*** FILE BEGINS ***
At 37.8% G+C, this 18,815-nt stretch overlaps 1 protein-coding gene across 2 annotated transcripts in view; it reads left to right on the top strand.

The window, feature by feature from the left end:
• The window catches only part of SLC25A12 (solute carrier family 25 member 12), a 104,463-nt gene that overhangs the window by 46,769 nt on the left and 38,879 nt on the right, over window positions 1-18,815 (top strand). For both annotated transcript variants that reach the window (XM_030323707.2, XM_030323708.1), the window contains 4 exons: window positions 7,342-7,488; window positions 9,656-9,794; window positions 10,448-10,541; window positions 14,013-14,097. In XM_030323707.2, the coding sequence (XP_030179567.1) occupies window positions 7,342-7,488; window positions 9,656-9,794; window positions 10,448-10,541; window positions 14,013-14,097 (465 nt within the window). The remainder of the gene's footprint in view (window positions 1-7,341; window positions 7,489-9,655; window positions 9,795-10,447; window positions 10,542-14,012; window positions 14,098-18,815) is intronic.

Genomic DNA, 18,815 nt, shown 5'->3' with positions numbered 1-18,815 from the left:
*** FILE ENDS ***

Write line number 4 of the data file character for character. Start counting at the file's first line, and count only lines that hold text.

Genomic DNA, 18,815 nt, shown 5'->3' with positions numbered 1-18,815 from the left: